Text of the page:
April 04, 2007

Research ShowCase: The Future is Now

Symposium, Panels, Dramatic Interpretation Kickoff Research ShowCASE

panels.jpg

Case Western Reserve University's fifth annual Research ShowCASE 2007 is a free, two-day public exhibit that highlights the best and brightest from among its research community. The annual program on April 11 and 12 at the Veale Convocation, Recreation, and Athletic Center offers a rare glimpse into the breadth of research unfolding at the university and with its research affiliates, including University Hospitals Case Medical Center, MetroHealth Medical Center, the Louis Stokes Cleveland Department of Veterans Affairs Medical Center and the Cleveland Clinic Foundation.

The Information Revolution Symposium with keynote speaker Joseph Wilson, former U.S. ambassador to Iraq and author of The Politics of Truth, will kick off the annual event on April 11. In addition to the more than 500 posters on display and live demonstrations, ShowCASE 2007 will have a series of panel forums from 8:30 a.m. to noon and 12:30-2 p.m. on April 12 on such topics as research funding challenges and opportunities, disparities in health care, and new developments in medical technology and bio-imaging.

Evocative playwright, actress and MacArthur Award fellow Anna Deavere Smith will render a dramatic interpretation of "Race and the Nation—Snapshots of America in Change," to launch the series of forums on April 12. Deavere Smith will transform herself into individuals who explore issues of race, community and character in America. She will join the panel with moderator Dee Perry, local host of 90.3 FM IdeaStream's Around Noon, who will direct a discussion on the increasing complexity of American race relations and the concern over the persistent disparity in the nation's health-care systems.

Obtaining funding for research and turning research into a business are two different processes. Walter DeForest, partner in the law firm of DeForest Koscelnik Yokitis Kaplan & Berardinelli, will moderate "Fast Forward—The Future of Funding," a discussion that will include the entire funding cycle, with expertise from masters of research and commercial funding, investors and a successful entrepreneur. An analysis of emerging trends in funding will help researchers identify potential pitfalls and sound resources.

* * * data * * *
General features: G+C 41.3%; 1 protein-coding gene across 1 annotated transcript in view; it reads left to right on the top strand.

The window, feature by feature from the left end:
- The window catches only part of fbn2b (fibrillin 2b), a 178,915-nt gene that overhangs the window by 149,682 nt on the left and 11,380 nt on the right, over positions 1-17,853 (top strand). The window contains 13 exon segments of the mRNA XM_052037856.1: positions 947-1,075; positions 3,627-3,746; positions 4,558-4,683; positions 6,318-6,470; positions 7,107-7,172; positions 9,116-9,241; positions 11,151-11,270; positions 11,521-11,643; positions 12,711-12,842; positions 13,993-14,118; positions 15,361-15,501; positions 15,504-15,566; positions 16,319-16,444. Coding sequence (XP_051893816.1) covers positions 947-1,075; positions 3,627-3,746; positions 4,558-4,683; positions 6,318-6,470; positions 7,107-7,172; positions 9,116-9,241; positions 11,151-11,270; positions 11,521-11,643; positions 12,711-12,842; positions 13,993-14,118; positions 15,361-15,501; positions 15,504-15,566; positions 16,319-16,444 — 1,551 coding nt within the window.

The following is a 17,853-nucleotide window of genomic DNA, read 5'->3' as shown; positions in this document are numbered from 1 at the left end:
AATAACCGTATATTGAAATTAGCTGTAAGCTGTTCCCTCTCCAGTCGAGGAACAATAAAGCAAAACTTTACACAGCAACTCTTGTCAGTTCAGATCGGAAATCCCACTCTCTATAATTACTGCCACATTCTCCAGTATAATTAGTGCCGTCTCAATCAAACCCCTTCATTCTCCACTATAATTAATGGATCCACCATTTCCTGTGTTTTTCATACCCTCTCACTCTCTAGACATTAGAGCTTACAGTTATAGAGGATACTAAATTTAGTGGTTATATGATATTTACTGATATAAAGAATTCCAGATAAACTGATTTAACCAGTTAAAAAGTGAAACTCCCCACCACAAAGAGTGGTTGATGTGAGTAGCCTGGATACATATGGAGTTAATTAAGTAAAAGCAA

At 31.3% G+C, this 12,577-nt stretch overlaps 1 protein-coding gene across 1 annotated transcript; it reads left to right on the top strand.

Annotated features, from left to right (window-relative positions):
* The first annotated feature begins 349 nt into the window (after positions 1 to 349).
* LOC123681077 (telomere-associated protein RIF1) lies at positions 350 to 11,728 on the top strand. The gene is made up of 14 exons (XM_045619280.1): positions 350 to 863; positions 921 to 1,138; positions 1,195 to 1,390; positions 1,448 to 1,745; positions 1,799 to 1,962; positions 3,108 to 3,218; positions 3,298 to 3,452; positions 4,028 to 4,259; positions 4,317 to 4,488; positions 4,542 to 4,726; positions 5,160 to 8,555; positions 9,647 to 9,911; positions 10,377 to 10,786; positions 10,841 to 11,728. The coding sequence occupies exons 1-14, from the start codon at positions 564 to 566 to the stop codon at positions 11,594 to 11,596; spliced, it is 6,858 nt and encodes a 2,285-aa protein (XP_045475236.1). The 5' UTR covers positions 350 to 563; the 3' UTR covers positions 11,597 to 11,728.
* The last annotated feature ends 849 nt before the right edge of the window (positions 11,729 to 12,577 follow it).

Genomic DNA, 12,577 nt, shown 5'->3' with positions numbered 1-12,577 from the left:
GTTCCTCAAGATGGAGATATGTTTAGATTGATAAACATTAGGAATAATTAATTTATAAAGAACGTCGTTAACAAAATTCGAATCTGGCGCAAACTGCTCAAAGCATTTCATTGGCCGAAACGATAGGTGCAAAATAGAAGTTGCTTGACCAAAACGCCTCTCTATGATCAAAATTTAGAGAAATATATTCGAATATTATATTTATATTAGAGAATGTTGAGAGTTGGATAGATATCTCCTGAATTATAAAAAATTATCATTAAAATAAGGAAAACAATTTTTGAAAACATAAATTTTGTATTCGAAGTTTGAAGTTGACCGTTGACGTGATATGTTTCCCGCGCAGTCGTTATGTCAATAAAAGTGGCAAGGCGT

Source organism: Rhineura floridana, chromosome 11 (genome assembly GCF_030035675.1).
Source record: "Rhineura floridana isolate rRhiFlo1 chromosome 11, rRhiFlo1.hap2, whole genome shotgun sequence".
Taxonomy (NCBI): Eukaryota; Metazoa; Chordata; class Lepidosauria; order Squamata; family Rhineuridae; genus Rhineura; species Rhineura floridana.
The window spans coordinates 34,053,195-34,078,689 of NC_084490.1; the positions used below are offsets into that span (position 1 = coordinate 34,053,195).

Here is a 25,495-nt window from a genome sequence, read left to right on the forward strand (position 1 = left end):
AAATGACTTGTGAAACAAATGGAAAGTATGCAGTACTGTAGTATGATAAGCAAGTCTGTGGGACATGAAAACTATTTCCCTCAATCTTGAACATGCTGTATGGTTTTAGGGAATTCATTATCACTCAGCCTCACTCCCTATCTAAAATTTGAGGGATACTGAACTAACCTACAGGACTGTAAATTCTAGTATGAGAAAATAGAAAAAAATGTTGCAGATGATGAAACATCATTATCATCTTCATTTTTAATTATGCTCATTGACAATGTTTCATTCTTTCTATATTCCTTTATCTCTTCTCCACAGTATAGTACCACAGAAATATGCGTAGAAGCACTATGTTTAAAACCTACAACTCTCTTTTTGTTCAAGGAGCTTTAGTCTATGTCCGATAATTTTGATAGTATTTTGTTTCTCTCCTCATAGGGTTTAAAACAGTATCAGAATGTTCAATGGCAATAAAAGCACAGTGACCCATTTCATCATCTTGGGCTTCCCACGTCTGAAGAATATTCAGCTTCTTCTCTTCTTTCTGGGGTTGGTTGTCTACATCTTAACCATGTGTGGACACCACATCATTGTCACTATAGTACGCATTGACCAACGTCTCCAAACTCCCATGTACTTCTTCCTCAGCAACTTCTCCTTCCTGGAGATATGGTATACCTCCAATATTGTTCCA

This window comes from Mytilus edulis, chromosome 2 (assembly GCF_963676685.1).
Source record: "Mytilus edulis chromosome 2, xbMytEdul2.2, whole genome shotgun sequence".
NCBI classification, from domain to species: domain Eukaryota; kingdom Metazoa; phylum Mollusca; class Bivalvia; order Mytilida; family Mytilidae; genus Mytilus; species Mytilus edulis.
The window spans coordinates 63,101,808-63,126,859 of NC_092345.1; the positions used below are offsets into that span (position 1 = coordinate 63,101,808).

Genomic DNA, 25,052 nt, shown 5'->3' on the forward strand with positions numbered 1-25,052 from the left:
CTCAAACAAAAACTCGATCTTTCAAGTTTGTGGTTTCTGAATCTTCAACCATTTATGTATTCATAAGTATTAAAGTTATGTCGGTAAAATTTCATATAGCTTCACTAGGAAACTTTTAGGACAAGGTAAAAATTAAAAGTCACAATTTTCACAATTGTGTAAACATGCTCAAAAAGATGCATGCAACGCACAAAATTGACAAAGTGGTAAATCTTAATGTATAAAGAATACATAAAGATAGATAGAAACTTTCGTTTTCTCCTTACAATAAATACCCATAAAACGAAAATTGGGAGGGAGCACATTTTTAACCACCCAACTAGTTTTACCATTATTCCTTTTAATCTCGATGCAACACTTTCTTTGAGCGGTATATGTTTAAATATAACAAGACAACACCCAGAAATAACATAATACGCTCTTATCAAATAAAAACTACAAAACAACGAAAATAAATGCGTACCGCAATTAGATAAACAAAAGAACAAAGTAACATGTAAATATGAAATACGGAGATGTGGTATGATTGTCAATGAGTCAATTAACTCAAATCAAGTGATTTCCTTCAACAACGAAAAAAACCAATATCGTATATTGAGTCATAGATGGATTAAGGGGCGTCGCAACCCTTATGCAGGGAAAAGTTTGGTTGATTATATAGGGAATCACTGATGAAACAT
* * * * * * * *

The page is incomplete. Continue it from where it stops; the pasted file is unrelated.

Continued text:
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Registration results for high
resolution MRI and SPECT images.
Taken separately, the two sets of
data were fused using a mutual
information algorithm.

Through powerful developments in bio-imaging, molecules are visible and complex cellular processes can be understood by seeing them take place. These and other innovations make science immediate and add to the medical toolboxes of the future. How will these fast-track tools be part of immediate diagnostic methods? How can they become simpler and more cost-effective? The final panel discussion, "Magic Technology—Advances in Bio-Imaging," will examine these topics with moderator David Wilson, professor of biomedical engineering at the university.

Research ShowCASE 2007 supports collaborations that will drive the research and discoveries necessary to strengthen and position Greater Cleveland and Ohio for sustained economic growth throughout the 21st century. A key goal is to promote efforts to move university research out of the lab and into the marketplace.

Research ShowCASE 2007 sponsors are University Hospitals Case Medical Center, Inside Business magazine, Thompson Hine, Cleveland Clinic Foundation and DeForest Koscelnik Yokitis & Kaplan attorneys at law.

For more information contact Marsha Bragg, 216.368.6949.

Posted by: Heidi Cool, April 4, 2007 10:29 AM | News Topics: HeadlinesMain, Lectures/Speakers, Provost Initiatives, Public Policy/Politics, Research, Science, Technology

Case Western Reserve University is committed to the free exchange of ideas, reasoned debate and intellectual dialogue. Speakers and scholars with a diversity of opinions and perspectives are invited to the campus to provide the community with important points of view, some of which may be deemed controversial. The views and opinions of those invited to speak on the campus do not necessarily reflect the views of the university administration or any other segment of the university community.